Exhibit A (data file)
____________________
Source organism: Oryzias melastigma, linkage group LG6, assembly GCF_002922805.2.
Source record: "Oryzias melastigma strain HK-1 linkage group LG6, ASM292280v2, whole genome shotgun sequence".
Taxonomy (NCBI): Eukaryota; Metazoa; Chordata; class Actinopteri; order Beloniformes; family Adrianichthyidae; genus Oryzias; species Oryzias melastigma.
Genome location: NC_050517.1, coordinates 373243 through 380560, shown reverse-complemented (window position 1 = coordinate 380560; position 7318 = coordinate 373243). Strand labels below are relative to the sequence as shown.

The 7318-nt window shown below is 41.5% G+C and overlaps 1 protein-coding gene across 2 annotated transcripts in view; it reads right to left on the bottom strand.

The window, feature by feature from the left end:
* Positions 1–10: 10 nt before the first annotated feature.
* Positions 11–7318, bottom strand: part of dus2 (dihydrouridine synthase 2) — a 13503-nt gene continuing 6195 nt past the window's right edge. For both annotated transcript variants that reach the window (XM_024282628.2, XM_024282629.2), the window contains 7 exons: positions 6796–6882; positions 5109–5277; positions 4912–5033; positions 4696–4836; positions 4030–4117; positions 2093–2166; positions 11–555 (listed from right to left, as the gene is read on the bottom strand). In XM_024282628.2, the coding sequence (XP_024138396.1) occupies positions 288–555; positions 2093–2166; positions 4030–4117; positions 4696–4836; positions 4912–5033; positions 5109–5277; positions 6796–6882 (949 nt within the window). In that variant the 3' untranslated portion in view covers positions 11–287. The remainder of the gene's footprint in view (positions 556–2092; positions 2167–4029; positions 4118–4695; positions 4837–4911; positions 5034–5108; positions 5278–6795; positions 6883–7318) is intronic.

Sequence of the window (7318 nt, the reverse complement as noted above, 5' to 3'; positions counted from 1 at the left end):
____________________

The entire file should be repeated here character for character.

Source organism: Oryzias melastigma, linkage group LG6, assembly GCF_002922805.2.
Source record: "Oryzias melastigma strain HK-1 linkage group LG6, ASM292280v2, whole genome shotgun sequence".
Taxonomy (NCBI): Eukaryota; Metazoa; Chordata; class Actinopteri; order Beloniformes; family Adrianichthyidae; genus Oryzias; species Oryzias melastigma.
Genome location: NC_050517.1, coordinates 373243 through 380560, shown reverse-complemented (window position 1 = coordinate 380560; position 7318 = coordinate 373243). Strand labels below are relative to the sequence as shown.

The 7318-nt window shown below is 41.5% G+C and overlaps 1 protein-coding gene across 2 annotated transcripts in view; it reads right to left on the bottom strand.

The window, feature by feature from the left end:
* Positions 1–10: 10 nt before the first annotated feature.
* Positions 11–7318, bottom strand: part of dus2 (dihydrouridine synthase 2) — a 13503-nt gene continuing 6195 nt past the window's right edge. For both annotated transcript variants that reach the window (XM_024282628.2, XM_024282629.2), the window contains 7 exons: positions 6796–6882; positions 5109–5277; positions 4912–5033; positions 4696–4836; positions 4030–4117; positions 2093–2166; positions 11–555 (listed from right to left, as the gene is read on the bottom strand). In XM_024282628.2, the coding sequence (XP_024138396.1) occupies positions 288–555; positions 2093–2166; positions 4030–4117; positions 4696–4836; positions 4912–5033; positions 5109–5277; positions 6796–6882 (949 nt within the window). In that variant the 3' untranslated portion in view covers positions 11–287. The remainder of the gene's footprint in view (positions 556–2092; positions 2167–4029; positions 4118–4695; positions 4837–4911; positions 5034–5108; positions 5278–6795; positions 6883–7318) is intronic.

Sequence of the window (7318 nt, the reverse complement as noted above, 5' to 3'; positions counted from 1 at the left end):